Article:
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Ashley's Study Abroad Experience - Making the Most of a COMS Minor

Submitted by krystle.monahan on Tue, 10/03/2017 - 10:17am

My name is Ashley P. and I’m a fourth year student at the University of Calgary, where I major in Political Science and minor in Communications. Throughout the course of my undergraduate degree, I’ve spent two semesters abroad, one in Sweden and one in Singapore.

I attended my first Study Abroad 101 session rather dubiously. I didn’t want to get my hopes up, and I didn’t think an exchange would be a possibility for me. Although my GPA was decent, it wasn’t spectacular. Aside from the basic French that I learned in high school, English is my only language. My biggest concern, however, was regarding finances. I’d already had to take out student loans to study in my home province, so I was sure studying abroad would be out of the question. Fortunately, I soon discovered that most of the assumptions I had about exchanges were incorrect, and there were a variety of opportunities that were realistically available to me. I paid my tuition to the U of C the same as I normally would. I found groceries in both places to be slightly more expensive, but transportation costs to be significantly cheaper. By applying for a general study abroad grant that is available to all faculties, I was also able cover the cost of my flights to Sweden.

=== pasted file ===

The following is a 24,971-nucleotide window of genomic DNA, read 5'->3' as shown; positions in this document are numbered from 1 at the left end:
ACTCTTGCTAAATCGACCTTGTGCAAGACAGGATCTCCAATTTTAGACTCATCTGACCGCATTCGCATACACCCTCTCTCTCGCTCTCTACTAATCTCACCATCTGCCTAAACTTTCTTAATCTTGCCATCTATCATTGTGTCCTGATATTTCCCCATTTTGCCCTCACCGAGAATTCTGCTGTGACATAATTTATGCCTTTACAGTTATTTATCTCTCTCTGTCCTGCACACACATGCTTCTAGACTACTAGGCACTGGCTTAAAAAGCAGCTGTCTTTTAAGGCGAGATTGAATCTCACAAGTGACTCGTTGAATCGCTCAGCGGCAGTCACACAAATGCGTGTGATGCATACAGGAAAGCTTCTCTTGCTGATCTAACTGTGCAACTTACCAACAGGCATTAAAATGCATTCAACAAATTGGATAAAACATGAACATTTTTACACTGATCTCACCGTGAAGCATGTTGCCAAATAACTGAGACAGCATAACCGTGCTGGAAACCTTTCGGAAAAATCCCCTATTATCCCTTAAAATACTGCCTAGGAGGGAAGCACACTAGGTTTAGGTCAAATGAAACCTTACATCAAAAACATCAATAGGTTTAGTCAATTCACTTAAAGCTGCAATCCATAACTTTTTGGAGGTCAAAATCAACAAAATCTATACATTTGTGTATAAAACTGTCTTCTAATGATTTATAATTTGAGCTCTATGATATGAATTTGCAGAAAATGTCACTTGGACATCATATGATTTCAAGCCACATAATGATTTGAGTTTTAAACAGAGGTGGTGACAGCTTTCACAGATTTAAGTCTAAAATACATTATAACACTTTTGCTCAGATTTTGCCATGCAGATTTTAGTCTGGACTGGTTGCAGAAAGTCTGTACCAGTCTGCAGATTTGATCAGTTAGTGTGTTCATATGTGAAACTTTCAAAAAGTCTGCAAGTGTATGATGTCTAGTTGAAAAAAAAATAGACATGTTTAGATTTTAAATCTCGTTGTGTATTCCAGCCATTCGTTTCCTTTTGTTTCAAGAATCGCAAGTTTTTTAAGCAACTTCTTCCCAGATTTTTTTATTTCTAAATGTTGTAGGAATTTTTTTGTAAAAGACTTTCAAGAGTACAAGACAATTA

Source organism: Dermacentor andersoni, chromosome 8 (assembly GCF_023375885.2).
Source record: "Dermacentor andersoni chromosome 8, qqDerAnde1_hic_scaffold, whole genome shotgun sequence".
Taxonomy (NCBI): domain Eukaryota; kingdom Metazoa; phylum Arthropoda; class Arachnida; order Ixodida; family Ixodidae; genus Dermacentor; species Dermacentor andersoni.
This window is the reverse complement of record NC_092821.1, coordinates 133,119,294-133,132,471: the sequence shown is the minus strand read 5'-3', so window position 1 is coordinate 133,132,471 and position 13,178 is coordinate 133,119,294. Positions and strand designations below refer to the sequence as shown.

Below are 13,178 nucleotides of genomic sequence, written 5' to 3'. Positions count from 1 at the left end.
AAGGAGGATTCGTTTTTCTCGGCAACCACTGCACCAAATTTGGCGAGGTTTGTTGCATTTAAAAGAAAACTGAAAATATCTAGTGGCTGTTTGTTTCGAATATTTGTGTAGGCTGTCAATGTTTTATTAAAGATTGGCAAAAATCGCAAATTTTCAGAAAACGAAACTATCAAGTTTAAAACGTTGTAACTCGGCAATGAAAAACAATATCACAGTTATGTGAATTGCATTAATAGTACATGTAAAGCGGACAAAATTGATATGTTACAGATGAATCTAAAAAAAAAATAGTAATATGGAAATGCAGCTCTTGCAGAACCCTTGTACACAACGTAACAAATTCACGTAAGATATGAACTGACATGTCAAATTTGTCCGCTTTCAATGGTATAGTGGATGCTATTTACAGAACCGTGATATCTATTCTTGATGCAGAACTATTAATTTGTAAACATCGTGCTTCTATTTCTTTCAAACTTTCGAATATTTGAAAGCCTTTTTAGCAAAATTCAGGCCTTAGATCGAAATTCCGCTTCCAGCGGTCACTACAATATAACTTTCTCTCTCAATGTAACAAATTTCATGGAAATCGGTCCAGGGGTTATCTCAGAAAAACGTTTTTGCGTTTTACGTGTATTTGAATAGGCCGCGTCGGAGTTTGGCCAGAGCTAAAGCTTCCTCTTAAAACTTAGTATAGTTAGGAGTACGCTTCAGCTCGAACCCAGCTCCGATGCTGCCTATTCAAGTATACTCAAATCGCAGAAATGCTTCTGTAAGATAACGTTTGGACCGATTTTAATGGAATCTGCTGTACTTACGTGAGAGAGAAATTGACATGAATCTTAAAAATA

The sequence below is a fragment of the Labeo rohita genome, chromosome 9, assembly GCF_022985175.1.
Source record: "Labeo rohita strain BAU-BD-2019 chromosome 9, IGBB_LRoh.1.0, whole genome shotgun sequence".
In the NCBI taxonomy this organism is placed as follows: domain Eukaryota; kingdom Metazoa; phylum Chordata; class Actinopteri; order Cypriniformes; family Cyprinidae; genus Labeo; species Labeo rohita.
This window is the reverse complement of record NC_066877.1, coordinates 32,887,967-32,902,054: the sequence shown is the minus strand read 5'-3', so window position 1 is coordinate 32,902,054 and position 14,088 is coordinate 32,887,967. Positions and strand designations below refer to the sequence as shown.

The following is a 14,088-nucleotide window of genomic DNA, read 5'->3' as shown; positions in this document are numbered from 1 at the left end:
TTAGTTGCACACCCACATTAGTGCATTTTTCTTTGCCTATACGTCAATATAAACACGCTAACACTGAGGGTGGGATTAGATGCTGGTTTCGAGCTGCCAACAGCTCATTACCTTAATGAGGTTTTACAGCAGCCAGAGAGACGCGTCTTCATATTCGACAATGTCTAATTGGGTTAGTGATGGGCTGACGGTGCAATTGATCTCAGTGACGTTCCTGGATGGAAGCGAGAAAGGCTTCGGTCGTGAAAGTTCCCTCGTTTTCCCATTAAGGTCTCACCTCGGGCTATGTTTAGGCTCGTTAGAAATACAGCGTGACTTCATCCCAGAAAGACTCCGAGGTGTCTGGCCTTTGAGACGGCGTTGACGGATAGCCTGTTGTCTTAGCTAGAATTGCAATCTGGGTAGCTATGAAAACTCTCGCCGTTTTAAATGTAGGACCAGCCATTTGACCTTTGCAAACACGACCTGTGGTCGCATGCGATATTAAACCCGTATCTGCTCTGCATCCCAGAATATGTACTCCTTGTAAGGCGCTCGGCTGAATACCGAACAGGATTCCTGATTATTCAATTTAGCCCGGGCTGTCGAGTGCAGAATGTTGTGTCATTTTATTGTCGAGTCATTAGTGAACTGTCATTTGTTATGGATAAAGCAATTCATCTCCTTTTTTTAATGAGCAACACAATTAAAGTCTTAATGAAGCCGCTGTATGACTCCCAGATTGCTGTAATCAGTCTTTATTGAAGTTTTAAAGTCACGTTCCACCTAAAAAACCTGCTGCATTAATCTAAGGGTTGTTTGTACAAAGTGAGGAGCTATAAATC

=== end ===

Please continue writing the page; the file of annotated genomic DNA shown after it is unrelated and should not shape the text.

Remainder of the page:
Living abroad is an amazing experience. It forced me out of my comfort zone and broadened my perspectives on, well, pretty much everything. What was really incredible was the courses that I was able to take abroad that I would not have had the chance to take in Calgary. In Sweden, I took a sociology class that focussed primarily on gendered communication--what it is, and how it affects the daily lives of people from Iceland to Ethiopia. In Singapore, I took a communications class that looked at global public relations issues with a focus on Asian case studies. We had world-class guest speakers from some of the largest PR firms in the world, and one of those guests even put me in contact with a Canadian colleague upon my return to Canada.

Living and travelling abroad also enhanced my communication skills in ways that I didn’t anticipate. When studying abroad you are constantly surrounded by people with a diverse range of ethnic, linguistic, and cultural backgrounds and identities. I genuinely believe that adapting and learning how to interact with such a myriad of individuals will be hugely beneficial in my future endeavours, both professionally and personally.